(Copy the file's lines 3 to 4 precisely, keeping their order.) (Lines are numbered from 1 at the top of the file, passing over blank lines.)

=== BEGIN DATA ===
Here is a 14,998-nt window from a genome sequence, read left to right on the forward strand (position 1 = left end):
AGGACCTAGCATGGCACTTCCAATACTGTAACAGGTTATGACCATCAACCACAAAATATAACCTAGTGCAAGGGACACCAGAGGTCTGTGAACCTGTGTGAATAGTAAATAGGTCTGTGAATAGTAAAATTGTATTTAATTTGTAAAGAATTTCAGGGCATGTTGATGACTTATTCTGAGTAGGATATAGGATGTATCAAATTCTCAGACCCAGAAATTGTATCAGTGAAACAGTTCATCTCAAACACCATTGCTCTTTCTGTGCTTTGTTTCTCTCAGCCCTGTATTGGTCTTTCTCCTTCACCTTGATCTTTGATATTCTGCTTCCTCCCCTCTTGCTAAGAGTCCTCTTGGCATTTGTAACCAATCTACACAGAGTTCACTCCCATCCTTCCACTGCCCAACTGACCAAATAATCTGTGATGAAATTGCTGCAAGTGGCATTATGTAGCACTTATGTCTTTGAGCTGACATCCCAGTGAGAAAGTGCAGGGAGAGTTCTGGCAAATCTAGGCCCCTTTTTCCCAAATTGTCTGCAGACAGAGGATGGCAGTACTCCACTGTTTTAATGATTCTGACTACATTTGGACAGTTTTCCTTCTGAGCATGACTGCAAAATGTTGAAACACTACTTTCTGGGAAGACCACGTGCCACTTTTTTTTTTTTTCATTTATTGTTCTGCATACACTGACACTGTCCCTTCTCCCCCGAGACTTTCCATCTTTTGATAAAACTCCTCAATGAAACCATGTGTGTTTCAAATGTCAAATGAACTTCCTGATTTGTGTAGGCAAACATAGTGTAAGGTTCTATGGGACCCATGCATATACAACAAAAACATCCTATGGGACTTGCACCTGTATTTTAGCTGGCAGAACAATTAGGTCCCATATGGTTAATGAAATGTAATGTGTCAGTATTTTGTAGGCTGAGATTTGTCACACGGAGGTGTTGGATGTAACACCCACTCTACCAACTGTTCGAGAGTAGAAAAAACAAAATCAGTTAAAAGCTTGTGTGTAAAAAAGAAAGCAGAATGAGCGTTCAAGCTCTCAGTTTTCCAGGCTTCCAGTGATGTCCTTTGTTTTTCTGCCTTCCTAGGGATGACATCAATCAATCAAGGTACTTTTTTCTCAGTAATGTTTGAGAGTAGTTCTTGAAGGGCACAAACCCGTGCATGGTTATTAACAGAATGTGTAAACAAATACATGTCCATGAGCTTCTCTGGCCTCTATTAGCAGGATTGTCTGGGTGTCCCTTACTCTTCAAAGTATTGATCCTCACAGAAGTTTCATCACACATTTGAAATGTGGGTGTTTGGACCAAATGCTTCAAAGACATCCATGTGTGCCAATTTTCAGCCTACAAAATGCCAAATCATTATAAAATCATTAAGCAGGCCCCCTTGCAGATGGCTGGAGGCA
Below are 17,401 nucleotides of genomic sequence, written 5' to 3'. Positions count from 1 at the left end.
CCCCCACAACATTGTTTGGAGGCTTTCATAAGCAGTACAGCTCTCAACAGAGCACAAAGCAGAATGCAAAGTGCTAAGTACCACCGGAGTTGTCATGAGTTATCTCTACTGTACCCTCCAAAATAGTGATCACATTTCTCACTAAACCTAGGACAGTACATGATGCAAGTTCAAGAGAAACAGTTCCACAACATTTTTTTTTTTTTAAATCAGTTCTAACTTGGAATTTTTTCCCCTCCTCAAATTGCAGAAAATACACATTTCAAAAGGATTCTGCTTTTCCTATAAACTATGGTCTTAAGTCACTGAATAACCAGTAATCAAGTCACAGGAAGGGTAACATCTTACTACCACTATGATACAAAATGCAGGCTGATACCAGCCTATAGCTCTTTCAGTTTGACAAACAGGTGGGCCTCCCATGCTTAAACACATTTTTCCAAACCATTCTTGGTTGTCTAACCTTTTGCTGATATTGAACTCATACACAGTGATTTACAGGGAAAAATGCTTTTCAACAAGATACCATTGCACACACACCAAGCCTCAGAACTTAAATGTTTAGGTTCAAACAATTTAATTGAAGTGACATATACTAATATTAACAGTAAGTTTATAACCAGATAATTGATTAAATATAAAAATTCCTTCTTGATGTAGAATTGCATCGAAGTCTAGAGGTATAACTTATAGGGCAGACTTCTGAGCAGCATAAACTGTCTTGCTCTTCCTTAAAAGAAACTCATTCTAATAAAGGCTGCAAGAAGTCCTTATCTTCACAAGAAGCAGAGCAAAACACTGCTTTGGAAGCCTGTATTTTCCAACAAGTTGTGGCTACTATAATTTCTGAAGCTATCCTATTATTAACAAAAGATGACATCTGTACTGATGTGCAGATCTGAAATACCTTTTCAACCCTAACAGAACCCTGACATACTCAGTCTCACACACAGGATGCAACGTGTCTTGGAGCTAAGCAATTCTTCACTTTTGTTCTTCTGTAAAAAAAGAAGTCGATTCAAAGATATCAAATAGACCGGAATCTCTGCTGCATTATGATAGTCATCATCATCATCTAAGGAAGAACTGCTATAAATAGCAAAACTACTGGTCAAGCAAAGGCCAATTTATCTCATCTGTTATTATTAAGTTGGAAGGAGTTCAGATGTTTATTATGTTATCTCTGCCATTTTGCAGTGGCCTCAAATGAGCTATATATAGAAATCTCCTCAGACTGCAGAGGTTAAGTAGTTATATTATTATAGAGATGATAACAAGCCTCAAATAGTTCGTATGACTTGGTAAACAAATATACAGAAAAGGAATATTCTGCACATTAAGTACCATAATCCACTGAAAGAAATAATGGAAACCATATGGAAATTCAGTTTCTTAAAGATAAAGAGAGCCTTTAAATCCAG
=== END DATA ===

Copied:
Below are 17,401 nucleotides of genomic sequence, written 5' to 3'. Positions count from 1 at the left end.
CCCCCACAACATTGTTTGGAGGCTTTCATAAGCAGTACAGCTCTCAACAGAGCACAAAGCAGAATGCAAAGTGCTAAGTACCACCGGAGTTGTCATGAGTTATCTCTACTGTACCCTCCAAAATAGTGATCACATTTCTCACTAAACCTAGGACAGTACATGATGCAAGTTCAAGAGAAACAGTTCCACAACATTTTTTTTTTTTTAAATCAGTTCTAACTTGGAATTTTTTCCCCTCCTCAAATTGCAGAAAATACACATTTCAAAAGGATTCTGCTTTTCCTATAAACTATGGTCTTAAGTCACTGAATAACCAGTAATCAAGTCACAGGAAGGGTAACATCTTACTACCACTATGATACAAAATGCAGGCTGATACCAGCCTATAGCTCTTTCAGTTTGACAAACAGGTGGGCCTCCCATGCTTAAACACATTTTTCCAAACCATTCTTGGTTGTCTAACCTTTTGCTGATATTGAACTCATACACAGTGATTTACAGGGAAAAATGCTTTTCAACAAGATACCATTGCACACACACCAAGCCTCAGAACTTAAATGTTTAGGTTCAAACAATTTAATTGAAGTGACATATACTAATATTAACAGTAAGTTTATAACCAGATAATTGATTAAATATAAAAATTCCTTCTTGATGTAGAATTGCATCGAAGTCTAGAGGTATAACTTATAGGGCAGACTTCTGAGCAGCATAAACTGTCTTGCTCTTCCTTAAAAGAAACTCATTCTAATAAAGGCTGCAAGAAGTCCTTATCTTCACAAGAAGCAGAGCAAAACACTGCTTTGGAAGCCTGTATTTTCCAACAAGTTGTGGCTACTATAATTTCTGAAGCTATCCTATTATTAACAAAAGATGACATCTGTACTGATGTGCAGATCTGAAATACCTTTTCAACCCTAACAGAACCCTGACATACTCAGTCTCACACACAGGATGCAACGTGTCTTGGAGCTAAGCAATTCTTCACTTTTGTTCTTCTGTAAAAAAAGAAGTCGATTCAAAGATATCAAATAGACCGGAATCTCTGCTGCATTATGATAGTCATCATCATCATCTAAGGAAGAACTGCTATAAATAGCAAAACTACTGGTCAAGCAAAGGCCAATTTATCTCATCTGTTATTATTAAGTTGGAAGGAGTTCAGATGTTTATTATGTTATCTCTGCCATTTTGCAGTGGCCTCAAATGAGCTATATATAGAAATCTCCTCAGACTGCAGAGGTTAAGTAGTTATATTATTATAGAGATGATAACAAGCCTCAAATAGTTCGTATGACTTGGTAAACAAATATACAGAAAAGGAATATTCTGCACATTAAGTACCATAATCCACTGAAAGAAATAATGGAAACCATATGGAAATTCAGTTTCTTAAAGATAAAGAGAGCCTTTAAATCCAG